EMERGENCY laws needed to stop a string of terrorists being automatically released onto Britain’s streets halfway through their sentences cleared the Commons last night.
Ministers are scrambling to push the reforms through Parliament to stop around 50 offenders being let out of jail early without any checks.
The first was due to be set free at the end of the month with five more following in March.
More than 160 convicted terrorists have been released early in the last seven years.
Justice Secretary Robert Buckland said: “Given the risk that this cohort have shown already that they pose to the public, it’s vital that we pass this legislation rapidly before any more terrorists are automatically released from custody at the halfway point and therefore we’re aiming for this legislation to receive royal assent before the end of the month and with the support of this House I am confident that we can do this.”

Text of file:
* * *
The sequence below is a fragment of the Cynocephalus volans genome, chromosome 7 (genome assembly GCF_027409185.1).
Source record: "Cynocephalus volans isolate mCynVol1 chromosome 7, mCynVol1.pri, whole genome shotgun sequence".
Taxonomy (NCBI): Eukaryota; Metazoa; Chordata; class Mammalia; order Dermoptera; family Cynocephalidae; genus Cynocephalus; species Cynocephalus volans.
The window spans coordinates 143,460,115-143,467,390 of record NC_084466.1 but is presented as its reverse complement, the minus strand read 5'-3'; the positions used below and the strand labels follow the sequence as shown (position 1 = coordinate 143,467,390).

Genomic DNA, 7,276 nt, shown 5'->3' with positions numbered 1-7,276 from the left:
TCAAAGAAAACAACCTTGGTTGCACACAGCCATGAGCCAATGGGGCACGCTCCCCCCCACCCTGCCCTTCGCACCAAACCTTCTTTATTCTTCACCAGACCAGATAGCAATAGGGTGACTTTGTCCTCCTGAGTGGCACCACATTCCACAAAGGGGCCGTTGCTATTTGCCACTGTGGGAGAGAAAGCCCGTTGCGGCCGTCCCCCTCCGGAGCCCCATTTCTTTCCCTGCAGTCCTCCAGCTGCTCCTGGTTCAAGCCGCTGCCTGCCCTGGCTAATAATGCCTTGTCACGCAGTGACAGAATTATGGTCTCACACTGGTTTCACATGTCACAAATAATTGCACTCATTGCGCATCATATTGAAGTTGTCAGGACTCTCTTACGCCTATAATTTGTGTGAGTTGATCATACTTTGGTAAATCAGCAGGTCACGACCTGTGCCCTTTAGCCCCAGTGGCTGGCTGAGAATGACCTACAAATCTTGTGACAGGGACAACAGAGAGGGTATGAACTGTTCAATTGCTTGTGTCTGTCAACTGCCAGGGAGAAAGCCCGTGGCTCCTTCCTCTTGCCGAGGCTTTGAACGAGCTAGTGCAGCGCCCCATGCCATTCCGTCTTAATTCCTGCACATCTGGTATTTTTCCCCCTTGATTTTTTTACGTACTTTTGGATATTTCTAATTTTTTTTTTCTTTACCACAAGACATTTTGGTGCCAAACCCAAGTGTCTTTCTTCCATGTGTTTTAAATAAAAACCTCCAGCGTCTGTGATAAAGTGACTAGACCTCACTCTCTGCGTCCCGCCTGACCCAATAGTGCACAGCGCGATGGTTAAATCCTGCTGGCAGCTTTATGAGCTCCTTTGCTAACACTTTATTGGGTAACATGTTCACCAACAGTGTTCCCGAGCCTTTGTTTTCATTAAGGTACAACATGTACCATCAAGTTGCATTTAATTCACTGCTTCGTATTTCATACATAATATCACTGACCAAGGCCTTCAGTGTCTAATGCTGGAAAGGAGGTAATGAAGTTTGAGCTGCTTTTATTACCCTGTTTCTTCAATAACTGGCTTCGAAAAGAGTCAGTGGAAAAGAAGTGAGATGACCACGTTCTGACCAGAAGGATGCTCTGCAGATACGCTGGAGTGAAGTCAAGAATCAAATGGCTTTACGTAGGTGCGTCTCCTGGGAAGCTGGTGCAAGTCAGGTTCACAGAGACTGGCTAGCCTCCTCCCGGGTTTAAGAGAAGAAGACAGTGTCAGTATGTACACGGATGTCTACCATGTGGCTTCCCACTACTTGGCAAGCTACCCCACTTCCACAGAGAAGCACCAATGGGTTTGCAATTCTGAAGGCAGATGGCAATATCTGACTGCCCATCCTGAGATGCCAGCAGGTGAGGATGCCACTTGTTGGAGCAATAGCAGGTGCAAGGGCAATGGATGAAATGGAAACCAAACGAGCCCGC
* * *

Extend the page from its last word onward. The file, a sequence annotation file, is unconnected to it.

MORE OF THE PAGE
The Terrorist Offenders Bill will now go before peers where it is expected to face a rockier ride.
But peers have been warned the legislation must be in place by February 27 to stop the next terrorist due for early release being let out.
Sunderland shopkeeper Mohammed Zahir Khan, 42, is scheduled to be freed the next day after serving half of his sentence for encouraging terrorism.
The emergency legislation was introduced in the wake of the Streatham terror attack earlier this month, when Sudesh Amman stabbed two bystanders with a knife he had grabbed from a shop.
The 20-year-old was jailed in December 2018 for possessing and distributing terrorist documents but had been freed midway through his sentence less than a fortnight earlier.
It was the second attack in three months to be carried out by a convicted terrorist, after Usman Khan stabbed and killed two people at Fishmongers’ Hall near London Bridge in November.
He had been released nearly a year earlier, halfway through a 16-year jail sentence.
Former security minister John Hayes told the Commons more than 160 convicted terrorists have been released early from prison since 2013.
Sir John said he was “surprised and disappointed” by the figures, which do not include offenders who have served fewer than 12 months behind bars.
He added: “Just imagine the effect on our security services and police of having to deal with the possible consequences of those releases.”
Sir John said he expected some of the people released would have been rehabilitated and de-radicalised.
He added: “But we know that’s not always the case.”